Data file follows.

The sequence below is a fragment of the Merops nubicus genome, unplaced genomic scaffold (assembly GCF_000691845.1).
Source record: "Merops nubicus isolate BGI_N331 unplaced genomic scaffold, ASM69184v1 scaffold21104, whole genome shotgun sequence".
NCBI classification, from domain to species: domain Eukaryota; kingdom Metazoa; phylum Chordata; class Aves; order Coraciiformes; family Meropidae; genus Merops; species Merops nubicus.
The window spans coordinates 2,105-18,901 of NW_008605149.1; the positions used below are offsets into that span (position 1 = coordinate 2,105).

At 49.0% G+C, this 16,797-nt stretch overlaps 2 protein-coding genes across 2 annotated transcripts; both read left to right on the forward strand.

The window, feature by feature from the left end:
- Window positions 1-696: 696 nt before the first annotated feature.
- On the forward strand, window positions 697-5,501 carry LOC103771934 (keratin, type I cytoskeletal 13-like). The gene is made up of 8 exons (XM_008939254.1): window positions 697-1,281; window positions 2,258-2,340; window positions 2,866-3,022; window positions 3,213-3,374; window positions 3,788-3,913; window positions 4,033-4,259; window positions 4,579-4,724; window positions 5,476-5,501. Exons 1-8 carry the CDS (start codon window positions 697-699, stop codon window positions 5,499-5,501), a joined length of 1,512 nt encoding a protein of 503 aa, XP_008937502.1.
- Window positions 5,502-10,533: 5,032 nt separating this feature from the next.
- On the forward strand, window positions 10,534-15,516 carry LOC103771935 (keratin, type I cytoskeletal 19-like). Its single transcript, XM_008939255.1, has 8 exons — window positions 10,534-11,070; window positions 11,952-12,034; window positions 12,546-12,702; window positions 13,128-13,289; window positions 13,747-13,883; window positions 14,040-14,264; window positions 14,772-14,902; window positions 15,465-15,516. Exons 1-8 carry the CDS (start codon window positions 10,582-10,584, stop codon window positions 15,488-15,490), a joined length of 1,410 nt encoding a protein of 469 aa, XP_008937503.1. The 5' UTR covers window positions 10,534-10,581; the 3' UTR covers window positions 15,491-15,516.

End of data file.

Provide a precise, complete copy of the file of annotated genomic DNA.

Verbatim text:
The sequence below is a fragment of the Merops nubicus genome, unplaced genomic scaffold (assembly GCF_000691845.1).
Source record: "Merops nubicus isolate BGI_N331 unplaced genomic scaffold, ASM69184v1 scaffold21104, whole genome shotgun sequence".
NCBI classification, from domain to species: domain Eukaryota; kingdom Metazoa; phylum Chordata; class Aves; order Coraciiformes; family Meropidae; genus Merops; species Merops nubicus.
The window spans coordinates 2,105-18,901 of NW_008605149.1; the positions used below are offsets into that span (position 1 = coordinate 2,105).

At 49.0% G+C, this 16,797-nt stretch overlaps 2 protein-coding genes across 2 annotated transcripts; both read left to right on the forward strand.

The window, feature by feature from the left end:
- Window positions 1-696: 696 nt before the first annotated feature.
- On the forward strand, window positions 697-5,501 carry LOC103771934 (keratin, type I cytoskeletal 13-like). The gene is made up of 8 exons (XM_008939254.1): window positions 697-1,281; window positions 2,258-2,340; window positions 2,866-3,022; window positions 3,213-3,374; window positions 3,788-3,913; window positions 4,033-4,259; window positions 4,579-4,724; window positions 5,476-5,501. Exons 1-8 carry the CDS (start codon window positions 697-699, stop codon window positions 5,499-5,501), a joined length of 1,512 nt encoding a protein of 503 aa, XP_008937502.1.
- Window positions 5,502-10,533: 5,032 nt separating this feature from the next.
- On the forward strand, window positions 10,534-15,516 carry LOC103771935 (keratin, type I cytoskeletal 19-like). Its single transcript, XM_008939255.1, has 8 exons — window positions 10,534-11,070; window positions 11,952-12,034; window positions 12,546-12,702; window positions 13,128-13,289; window positions 13,747-13,883; window positions 14,040-14,264; window positions 14,772-14,902; window positions 15,465-15,516. Exons 1-8 carry the CDS (start codon window positions 10,582-10,584, stop codon window positions 15,488-15,490), a joined length of 1,410 nt encoding a protein of 469 aa, XP_008937503.1. The 5' UTR covers window positions 10,534-10,581; the 3' UTR covers window positions 15,491-15,516.